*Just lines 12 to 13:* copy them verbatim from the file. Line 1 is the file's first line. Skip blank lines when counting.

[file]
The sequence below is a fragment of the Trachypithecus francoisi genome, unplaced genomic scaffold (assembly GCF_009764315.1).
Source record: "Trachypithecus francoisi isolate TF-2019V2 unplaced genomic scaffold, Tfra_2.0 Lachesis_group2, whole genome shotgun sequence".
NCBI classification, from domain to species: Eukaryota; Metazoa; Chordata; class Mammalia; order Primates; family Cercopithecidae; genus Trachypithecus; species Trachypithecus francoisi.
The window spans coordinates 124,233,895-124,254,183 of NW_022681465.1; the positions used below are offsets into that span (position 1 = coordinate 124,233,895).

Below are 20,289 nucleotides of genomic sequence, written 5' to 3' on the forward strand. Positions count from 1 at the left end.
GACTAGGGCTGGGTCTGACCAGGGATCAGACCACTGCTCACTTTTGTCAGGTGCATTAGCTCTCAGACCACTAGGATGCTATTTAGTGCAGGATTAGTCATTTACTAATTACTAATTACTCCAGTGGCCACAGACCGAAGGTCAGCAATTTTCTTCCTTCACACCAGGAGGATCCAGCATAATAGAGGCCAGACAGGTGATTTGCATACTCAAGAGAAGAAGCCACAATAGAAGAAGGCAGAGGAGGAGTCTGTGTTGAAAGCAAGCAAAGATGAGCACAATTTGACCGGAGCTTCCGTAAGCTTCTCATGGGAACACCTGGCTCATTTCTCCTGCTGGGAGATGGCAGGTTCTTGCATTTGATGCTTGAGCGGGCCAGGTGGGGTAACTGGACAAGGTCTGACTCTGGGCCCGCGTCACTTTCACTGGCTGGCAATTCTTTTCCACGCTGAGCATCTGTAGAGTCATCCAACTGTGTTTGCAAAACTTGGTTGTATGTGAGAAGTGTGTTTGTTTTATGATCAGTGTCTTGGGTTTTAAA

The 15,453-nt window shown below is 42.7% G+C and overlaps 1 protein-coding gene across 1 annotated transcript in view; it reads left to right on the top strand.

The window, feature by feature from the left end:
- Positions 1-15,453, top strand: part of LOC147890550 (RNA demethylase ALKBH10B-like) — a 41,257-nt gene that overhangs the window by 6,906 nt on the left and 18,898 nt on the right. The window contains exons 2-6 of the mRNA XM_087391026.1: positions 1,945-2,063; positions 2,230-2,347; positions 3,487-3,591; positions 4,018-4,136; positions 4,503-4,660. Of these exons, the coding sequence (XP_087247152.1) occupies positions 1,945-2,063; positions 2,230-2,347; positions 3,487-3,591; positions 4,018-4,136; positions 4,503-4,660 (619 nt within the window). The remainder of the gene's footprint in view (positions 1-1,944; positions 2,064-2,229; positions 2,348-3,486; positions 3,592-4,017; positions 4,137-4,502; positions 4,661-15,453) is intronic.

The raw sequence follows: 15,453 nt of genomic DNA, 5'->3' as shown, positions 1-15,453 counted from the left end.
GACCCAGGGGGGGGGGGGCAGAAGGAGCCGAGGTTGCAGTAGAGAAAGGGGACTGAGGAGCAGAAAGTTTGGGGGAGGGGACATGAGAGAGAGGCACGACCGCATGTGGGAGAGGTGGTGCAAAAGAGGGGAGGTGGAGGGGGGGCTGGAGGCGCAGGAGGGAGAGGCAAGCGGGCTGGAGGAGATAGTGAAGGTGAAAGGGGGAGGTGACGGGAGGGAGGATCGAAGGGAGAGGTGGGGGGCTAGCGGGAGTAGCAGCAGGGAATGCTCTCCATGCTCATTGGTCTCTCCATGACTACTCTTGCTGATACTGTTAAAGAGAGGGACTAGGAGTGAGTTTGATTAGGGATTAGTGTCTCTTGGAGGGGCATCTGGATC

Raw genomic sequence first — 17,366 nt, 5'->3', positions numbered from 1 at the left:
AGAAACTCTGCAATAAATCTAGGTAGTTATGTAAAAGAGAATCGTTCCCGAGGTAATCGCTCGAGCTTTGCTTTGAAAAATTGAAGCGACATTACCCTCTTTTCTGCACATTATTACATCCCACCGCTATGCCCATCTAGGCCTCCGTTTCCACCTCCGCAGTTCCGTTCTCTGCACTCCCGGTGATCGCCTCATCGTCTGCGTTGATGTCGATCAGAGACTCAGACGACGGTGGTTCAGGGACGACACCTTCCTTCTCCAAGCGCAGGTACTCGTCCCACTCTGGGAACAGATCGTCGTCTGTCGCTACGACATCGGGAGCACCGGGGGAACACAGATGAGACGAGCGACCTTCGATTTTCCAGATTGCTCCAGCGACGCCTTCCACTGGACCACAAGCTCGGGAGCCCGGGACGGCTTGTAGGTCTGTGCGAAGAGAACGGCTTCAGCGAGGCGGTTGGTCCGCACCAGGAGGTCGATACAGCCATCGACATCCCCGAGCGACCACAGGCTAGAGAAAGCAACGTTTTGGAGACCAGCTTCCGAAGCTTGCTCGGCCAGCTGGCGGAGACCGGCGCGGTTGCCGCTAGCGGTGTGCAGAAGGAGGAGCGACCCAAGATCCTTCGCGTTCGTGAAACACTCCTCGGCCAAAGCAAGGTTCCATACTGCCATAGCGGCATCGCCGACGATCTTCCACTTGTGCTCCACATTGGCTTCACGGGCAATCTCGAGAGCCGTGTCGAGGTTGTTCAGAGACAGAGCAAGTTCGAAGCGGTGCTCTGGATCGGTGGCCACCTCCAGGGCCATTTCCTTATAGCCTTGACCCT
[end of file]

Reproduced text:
Raw genomic sequence first — 17,366 nt, 5'->3', positions numbered from 1 at the left:
AGAAACTCTGCAATAAATCTAGGTAGTTATGTAAAAGAGAATCGTTCCCGAGGTAATCGCTCGAGCTTTGCTTTGAAAAATTGAAGCGACATTACCCTCTTTTCTGCACATTATTACATCCCACCGCTATGCCCATCTAGGCCTCCGTTTCCACCTCCGCAGTTCCGTTCTCTGCACTCCCGGTGATCGCCTCATCGTCTGCGTTGATGTCGATCAGAGACTCAGACGACGGTGGTTCAGGGACGACACCTTCCTTCTCCAAGCGCAGGTACTCGTCCCACTCTGGGAACAGATCGTCGTCTGTCGCTACGACATCGGGAGCACCGGGGGAACACAGATGAGACGAGCGACCTTCGATTTTCCAGATTGCTCCAGCGACGCCTTCCACTGGACCACAAGCTCGGGAGCCCGGGACGGCTTGTAGGTCTGTGCGAAGAGAACGGCTTCAGCGAGGCGGTTGGTCCGCACCAGGAGGTCGATACAGCCATCGACATCCCCGAGCGACCACAGGCTAGAGAAAGCAACGTTTTGGAGACCAGCTTCCGAAGCTTGCTCGGCCAGCTGGCGGAGACCGGCGCGGTTGCCGCTAGCGGTGTGCAGAAGGAGGAGCGACCCAAGATCCTTCGCGTTCGTGAAACACTCCTCGGCCAAAGCAAGGTTCCATACTGCCATAGCGGCATCGCCGACGATCTTCCACTTGTGCTCCACATTGGCTTCACGGGCAATCTCGAGAGCCGTGTCGAGGTTGTTCAGAGACAGAGCAAGTTCGAAGCGGTGCTCTGGATCGGTGGCCACCTCCAGGGCCATTTCCTTATAGCCTTGACCCT